Of course, the answers are complicated. The minimum might be suitable when the organization is a low-budget not-for-profit or when artists are at early stages in their careers. But particularly for organizations with higher budgets, profiles, and opportunities, adherence to the minimum is worth questioning. And although length of career doesn’t necessarily equate to increased professionalism or quality of art production, folks who have been working for 10, 20, or 30 years in their field have more than likely acquired knowledge, skills, networks, and expertise that would justify an increase. If the fee schedule is truly upheld as a reflection of professional standards, it may be worth pondering the question: how many electricians, nurses, or teachers are paid at the same rate as they were when their careers began?
Full disclosure: In addition to my studio practice, I’ve been Program and Outreach Director at CARFAC SASK for the past four years. I believe in the work of the organization, both provincially and nationally. Time spent at my “day job” is dedicated to arts advocacy and to supporting the professional development of Saskatchewan artists through mentorship opportunities. I fully embody the organization’s motto — artists working for artists — but I want to be clear that I write this piece as an independent artist, not as a CARFAC representative. Though to be sure, my experiences there have shaped my voice around these issues.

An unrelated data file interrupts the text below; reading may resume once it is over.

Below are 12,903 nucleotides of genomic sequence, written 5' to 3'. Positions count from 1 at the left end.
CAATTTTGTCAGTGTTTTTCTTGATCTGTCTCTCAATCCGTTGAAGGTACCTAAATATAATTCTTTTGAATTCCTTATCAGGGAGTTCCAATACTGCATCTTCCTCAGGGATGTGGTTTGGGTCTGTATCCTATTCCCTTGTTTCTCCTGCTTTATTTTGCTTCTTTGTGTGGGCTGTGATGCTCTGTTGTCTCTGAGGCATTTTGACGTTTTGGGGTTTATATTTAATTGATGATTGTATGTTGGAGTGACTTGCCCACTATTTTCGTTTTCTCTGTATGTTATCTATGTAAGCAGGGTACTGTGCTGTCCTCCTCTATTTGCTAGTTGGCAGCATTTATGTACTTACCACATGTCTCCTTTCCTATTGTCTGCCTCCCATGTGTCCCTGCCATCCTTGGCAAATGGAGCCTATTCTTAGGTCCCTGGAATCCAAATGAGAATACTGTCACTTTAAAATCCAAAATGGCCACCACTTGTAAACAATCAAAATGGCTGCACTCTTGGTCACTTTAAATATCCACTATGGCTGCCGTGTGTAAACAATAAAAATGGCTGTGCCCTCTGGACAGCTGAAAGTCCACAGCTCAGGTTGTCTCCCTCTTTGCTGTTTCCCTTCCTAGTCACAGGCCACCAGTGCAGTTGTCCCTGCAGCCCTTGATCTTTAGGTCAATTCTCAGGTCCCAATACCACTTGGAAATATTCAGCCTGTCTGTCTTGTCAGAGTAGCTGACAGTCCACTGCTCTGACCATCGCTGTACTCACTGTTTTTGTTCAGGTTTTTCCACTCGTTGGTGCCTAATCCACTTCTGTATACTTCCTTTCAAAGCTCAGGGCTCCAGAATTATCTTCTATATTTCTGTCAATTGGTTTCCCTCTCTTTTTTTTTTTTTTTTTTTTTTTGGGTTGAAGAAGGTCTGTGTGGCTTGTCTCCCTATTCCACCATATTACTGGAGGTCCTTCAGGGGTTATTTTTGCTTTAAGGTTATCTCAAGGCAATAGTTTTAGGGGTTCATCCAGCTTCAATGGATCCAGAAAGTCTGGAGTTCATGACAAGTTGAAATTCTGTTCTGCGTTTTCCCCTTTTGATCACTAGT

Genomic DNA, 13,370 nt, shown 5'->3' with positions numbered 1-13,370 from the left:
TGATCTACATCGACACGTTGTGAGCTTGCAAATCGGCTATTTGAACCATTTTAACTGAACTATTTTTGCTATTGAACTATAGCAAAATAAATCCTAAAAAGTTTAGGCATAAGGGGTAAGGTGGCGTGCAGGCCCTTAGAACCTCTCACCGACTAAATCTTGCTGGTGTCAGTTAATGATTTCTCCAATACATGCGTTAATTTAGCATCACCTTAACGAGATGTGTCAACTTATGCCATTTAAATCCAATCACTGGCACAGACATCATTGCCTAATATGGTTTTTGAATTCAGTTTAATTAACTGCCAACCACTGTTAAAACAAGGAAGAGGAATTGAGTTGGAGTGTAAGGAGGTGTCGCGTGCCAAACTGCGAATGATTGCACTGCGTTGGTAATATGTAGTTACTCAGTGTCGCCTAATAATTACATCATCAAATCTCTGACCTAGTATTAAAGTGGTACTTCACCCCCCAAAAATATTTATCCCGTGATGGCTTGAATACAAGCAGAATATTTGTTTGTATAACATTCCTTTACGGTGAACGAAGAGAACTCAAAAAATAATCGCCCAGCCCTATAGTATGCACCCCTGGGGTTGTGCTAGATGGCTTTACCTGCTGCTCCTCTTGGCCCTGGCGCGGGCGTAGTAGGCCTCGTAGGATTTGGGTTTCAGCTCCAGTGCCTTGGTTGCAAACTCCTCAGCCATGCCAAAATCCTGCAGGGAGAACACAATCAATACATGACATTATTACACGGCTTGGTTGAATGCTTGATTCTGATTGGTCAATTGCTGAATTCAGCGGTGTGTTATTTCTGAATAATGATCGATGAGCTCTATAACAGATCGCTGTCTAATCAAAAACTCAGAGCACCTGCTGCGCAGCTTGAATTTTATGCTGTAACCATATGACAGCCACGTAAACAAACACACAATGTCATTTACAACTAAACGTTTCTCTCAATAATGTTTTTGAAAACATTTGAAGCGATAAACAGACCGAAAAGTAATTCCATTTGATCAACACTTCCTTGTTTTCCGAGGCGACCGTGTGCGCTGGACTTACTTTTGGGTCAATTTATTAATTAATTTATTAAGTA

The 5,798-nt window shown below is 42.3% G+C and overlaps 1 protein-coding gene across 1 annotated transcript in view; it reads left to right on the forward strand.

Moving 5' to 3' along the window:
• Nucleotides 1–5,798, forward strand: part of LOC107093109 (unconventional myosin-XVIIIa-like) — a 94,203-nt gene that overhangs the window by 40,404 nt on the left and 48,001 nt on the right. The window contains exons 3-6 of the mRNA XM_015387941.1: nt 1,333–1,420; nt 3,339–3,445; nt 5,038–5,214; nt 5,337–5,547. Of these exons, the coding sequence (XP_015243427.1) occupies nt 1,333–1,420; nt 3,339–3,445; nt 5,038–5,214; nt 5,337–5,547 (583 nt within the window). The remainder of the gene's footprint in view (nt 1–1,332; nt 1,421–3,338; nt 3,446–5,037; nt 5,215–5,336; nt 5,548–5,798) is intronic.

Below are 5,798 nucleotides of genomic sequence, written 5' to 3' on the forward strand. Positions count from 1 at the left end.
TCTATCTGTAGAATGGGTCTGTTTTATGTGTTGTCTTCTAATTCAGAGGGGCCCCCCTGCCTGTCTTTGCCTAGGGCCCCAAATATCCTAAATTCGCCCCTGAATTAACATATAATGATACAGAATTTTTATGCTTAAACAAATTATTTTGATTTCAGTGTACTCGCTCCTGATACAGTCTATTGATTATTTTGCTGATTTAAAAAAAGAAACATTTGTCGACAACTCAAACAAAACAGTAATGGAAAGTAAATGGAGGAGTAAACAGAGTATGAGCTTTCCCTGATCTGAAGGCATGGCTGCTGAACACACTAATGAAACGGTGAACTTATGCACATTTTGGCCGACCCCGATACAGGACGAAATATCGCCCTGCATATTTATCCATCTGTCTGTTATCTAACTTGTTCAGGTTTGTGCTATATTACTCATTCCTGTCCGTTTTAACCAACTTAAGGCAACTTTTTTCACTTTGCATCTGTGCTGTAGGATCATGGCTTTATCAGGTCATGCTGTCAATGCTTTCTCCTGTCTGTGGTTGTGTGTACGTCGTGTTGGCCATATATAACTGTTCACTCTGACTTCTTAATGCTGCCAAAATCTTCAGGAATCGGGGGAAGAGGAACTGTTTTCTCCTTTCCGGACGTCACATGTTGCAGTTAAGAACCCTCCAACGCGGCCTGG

While I’m grateful for the advocacy work of my forebears and my peers, I know that if any status quo lingers long enough, it becomes a problem. The fact that few organizations honour the length and breadth of careers in the arts with appropriate pay is a problem. Even CARFAC SASK is not always able to pay more than the minimum. My beef is not with the fee schedule itself, which does clearly state that “the rates presented in these guidelines are minimum guidelines.” I’m concerned about an overarching issue within arts culture in Canada, where a vicious ouroboros of underfunding is getting us nowhere.